War powers are for Congress not President

Graphic+by+Alondra+Gallado+%2F+Golden+Gate+Xpress

Graphic by Alondra Gallado / Golden Gate Xpress

U.S. air forces are deploying to Saudi Arabia days after Iran allegedly carried out an attack on their oil fields, Secretary of Defense Mark Esper said on Friday.  

Esper said the military response, “will be defensive in nature.” 

The Saudi oil ordeal first raised concerns about whether or not President Trump would start a military conflict against Iran due to the U.S.-Saudi Arabia relationship which has been in place since WWII. 

A military response in Iran from Trump would be wrong. 

Congress, look at the last 18 years of conflict in the Middle East and do not let the president make Saudi Arabia’s problem an American one. Rein in the war powers you’ve been delegating to the executive branch before more another unnecessary conflict happens.  

Article 1 Section 8 of the Constitution gives Congress the power “to declare war” and “provide for the common defense” by collecting taxes. 

So how could President Trump and former executives order military forces abroad without congressional approval?

“The Constitution also says that the president is commander in chief of the armed forces,” Rebecca Eissler, assistant professor of political science at SF State said. “Explicitly the text says ‘when asked to,’ but tradition and … I guess extra constitutional factors has resulted in the president being commander in chief of the armed forces at all times.”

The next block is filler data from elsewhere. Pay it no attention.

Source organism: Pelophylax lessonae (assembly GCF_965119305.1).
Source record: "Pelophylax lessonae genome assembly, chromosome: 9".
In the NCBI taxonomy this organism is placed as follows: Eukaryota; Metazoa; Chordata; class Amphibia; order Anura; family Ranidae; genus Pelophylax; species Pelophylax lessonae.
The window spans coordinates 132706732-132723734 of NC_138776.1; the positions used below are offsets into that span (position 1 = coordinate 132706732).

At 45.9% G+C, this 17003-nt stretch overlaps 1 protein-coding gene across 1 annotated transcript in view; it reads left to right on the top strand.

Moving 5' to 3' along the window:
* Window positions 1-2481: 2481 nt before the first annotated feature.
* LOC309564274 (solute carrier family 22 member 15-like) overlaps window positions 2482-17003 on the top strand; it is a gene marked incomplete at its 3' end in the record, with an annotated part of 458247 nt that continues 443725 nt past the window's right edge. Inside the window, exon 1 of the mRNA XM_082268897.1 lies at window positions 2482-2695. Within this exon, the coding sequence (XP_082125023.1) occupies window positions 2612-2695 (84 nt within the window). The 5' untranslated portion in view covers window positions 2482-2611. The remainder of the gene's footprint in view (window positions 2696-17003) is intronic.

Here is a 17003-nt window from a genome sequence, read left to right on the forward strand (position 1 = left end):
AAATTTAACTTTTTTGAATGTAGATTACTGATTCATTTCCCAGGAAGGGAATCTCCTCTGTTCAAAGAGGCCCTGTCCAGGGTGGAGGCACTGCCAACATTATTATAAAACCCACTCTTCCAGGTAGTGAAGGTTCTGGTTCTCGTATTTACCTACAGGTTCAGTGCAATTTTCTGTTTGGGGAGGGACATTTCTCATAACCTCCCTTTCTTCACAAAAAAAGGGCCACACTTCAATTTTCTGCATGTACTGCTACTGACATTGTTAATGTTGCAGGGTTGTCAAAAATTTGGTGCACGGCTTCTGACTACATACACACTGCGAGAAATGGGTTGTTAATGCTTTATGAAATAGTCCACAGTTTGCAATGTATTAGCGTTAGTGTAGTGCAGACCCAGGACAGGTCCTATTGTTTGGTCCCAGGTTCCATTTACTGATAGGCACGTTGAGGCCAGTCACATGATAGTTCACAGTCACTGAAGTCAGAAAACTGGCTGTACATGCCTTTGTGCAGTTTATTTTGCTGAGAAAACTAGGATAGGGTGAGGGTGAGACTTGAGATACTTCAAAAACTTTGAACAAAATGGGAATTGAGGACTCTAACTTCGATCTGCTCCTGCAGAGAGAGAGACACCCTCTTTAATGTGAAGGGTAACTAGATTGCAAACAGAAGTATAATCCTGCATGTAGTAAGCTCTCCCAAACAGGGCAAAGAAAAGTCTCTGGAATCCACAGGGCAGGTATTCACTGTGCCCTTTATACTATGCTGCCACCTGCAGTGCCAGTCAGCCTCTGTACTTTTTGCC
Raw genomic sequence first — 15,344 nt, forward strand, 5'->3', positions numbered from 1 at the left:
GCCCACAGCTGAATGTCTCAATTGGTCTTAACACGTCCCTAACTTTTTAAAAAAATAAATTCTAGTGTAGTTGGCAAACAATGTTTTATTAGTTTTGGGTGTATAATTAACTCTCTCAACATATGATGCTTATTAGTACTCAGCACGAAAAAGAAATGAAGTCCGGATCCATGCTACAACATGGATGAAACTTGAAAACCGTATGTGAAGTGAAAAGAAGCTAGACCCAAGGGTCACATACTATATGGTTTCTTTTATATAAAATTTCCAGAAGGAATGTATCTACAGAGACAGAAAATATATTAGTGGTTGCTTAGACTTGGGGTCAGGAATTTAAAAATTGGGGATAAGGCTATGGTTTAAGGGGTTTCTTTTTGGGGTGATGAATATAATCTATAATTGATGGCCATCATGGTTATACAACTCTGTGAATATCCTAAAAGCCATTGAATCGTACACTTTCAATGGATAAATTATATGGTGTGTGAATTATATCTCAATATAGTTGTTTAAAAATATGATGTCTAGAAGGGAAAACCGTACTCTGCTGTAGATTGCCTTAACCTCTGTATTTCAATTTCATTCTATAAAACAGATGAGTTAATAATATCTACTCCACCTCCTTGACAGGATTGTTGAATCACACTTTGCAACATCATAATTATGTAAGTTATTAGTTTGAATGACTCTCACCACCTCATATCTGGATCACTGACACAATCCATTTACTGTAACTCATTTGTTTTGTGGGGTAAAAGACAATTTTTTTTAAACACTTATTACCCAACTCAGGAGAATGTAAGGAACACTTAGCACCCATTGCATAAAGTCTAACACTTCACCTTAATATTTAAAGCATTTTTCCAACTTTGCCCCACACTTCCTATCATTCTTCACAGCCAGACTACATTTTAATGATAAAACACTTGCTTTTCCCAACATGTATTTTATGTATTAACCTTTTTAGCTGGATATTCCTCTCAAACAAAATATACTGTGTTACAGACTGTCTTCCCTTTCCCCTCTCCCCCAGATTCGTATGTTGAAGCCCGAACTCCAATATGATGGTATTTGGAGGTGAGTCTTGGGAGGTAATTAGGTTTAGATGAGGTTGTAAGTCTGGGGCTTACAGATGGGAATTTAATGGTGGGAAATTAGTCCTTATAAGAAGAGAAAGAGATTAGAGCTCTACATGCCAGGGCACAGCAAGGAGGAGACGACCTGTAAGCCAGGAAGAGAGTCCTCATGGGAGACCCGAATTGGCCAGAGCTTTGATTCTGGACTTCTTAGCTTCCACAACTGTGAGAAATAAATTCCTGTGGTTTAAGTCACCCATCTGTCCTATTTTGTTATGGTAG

And since the Constitution’s adoption, there have been times when the two branches have steered away from the scope of their war powers, primarily after WWII, which was the last time Congress declared war.

The next fifty years of military conflicts, including the invasions of Iraq and Afghanistan, left Congress delegating their war powers to presidents.  

The U.S. involved itself, without a congressional declaration, in the Vietnam War among others in the 20th century. 

In response to the Vietnam War, Congress passed the War Powers Act of 1973, which was a check on the executive branch requiring 48-hour notice of military use and 60 days to remove armed forces due to lack of approval by the legislative branch. 

But Congress then delegated its war powers to President Bush through the authorization of the use of military force (AUMF) for Afghanistan in Sept. 2001 and Iraq in Oct. 2002 . 

“That Iraq war AUMF, its mission and this is not a direct quote from it, but its mission was to fight a war on terrorism,” Eissler said. “It has been used by presidents in a very broad application in pursuit of that stated original mission.” 

So the Iraq AUMF has been the blank check given to presidents to keep the U.S. in the region for almost 20 years with no end in sight. 

Additional U.S. involvement in the Middle East will exacerbate an already persistent 18-year conflict in the region.